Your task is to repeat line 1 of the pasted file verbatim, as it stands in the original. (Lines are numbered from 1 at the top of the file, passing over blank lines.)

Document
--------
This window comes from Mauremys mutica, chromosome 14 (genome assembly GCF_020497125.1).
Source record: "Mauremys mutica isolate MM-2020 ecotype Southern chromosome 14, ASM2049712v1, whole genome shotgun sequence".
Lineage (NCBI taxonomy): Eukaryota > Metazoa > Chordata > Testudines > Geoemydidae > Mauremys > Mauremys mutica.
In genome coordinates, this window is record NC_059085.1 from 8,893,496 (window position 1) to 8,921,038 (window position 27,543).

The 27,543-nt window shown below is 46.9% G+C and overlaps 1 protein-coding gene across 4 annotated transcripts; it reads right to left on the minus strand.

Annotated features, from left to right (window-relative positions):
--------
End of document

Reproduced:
This window comes from Mauremys mutica, chromosome 14 (genome assembly GCF_020497125.1).